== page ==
“Don’t you trust me?” If someone has ever posed that question to you, besides making you a bit uncomfortable, it might have been difficult to answer. Trust is complicated.
The assessment of trust has many facets. Here are four trust distinctions as identified by Charles Feltman in his great little book The Thin Book of Trust.
- “He wants what's best for me.”
- “She says what she means and means what she says.”
- “The have the knowledge and skills to do what they say they will do.”
- “They keep their promises.”
Trust is an assessment that can be made of an individual, group, company, or government—any entity with which you have a relationship. You can imagine these four trust distinctions like the parts of a stool. If one piece is missing or weak, the overall assessment of trust will be affected.
Now it is certainly possible for you to make an assessment of someone’s trustworthiness with one of those distinctions and reach a different conclusion for a different one. For example, while I have one hundred percent confidence that my wife wants what is best for me (care), if I need a surgical procedure in the future, I will go to a qualified professional (competence). In other words, there is no such thing as a blanket trust assessment. It’s more nuanced than that.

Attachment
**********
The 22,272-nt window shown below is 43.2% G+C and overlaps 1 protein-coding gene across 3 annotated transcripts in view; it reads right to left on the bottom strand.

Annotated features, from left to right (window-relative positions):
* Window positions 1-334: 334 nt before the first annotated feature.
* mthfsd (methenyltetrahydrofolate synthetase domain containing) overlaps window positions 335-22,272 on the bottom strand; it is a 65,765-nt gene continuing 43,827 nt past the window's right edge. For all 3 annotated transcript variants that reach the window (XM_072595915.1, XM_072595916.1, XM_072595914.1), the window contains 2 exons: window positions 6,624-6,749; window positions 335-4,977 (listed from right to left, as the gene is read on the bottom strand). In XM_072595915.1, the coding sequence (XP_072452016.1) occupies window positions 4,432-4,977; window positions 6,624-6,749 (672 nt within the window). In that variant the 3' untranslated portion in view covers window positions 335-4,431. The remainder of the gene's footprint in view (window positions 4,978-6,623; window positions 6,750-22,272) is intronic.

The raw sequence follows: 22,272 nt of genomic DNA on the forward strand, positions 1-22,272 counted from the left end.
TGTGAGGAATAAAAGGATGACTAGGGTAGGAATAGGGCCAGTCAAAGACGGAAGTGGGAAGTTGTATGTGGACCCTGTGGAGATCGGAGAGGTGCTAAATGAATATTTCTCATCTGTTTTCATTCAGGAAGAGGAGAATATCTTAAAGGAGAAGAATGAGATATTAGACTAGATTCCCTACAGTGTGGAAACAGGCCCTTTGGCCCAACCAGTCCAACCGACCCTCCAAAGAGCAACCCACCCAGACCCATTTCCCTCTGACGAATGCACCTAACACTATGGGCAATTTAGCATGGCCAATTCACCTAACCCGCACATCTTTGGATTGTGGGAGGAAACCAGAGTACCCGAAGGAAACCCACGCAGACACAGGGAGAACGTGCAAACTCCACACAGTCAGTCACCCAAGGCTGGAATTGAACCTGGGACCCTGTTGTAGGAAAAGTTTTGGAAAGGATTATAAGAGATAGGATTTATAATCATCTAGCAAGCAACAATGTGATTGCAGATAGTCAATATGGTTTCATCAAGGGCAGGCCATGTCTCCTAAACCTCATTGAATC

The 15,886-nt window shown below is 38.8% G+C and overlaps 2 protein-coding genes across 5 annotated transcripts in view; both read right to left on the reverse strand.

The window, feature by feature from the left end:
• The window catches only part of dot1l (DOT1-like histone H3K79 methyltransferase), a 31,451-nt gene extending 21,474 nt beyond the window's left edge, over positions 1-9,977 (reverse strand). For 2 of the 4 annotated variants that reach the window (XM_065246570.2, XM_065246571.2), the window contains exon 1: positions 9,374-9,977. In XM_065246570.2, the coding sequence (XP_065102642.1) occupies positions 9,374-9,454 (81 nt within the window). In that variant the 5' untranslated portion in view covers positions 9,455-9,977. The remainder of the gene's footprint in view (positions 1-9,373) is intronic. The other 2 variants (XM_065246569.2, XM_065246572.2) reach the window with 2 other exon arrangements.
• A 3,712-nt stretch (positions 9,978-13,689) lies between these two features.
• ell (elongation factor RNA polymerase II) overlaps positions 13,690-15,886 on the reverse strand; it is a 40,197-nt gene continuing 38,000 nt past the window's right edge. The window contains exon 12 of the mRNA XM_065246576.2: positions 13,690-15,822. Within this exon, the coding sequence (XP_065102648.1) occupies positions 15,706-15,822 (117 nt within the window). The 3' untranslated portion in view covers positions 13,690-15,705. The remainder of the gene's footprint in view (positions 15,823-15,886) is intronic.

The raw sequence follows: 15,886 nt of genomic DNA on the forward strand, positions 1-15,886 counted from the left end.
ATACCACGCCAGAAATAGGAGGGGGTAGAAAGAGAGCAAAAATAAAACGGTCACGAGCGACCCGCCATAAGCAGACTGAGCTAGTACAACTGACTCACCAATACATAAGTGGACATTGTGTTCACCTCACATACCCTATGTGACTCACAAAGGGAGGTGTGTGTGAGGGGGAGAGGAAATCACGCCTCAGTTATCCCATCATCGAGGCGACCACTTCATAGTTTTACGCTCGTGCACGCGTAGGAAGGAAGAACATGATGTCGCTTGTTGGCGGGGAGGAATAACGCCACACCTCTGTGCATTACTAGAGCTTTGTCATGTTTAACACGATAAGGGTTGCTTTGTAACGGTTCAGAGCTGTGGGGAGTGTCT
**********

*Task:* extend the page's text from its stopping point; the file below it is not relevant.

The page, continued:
Consider how trust (or the lack of it) affects your work. If you have a large amount of trust in a colleague in all of those trust distinctions, your work together will proceed faster, more efficiently, and with a greater likelihood of success. By contrast, think about all the extra emails you send and meetings you need to schedule when you do not believe a colleague has the competence to complete a task to the accepted standard. The business writer Stephen M.R. Covey describes these two scenarios as a “trust dividend” and a “trust tax.” When it comes to your relationships (personal or professional), low trust carries a high cost.
From now on, try using these four trust distinctions to add some nuance to your trust assessments rather than making it an all or nothing proposition. The extra precision will help you make better decisions. I will take some time in a future newsletter to begin to address how to start rebuilding trust when it has broken down.
A thought to ponder #
Whoever is careless with the trust in small matters cannot be trusted with important matters.
Something Delightful #
Some people and cultures are capable of taking a long view. In the West, our appetite for instant gratification makes taking decades to plant and tend “living bridges” seem almost unthinkable. I think there’s something to learn here.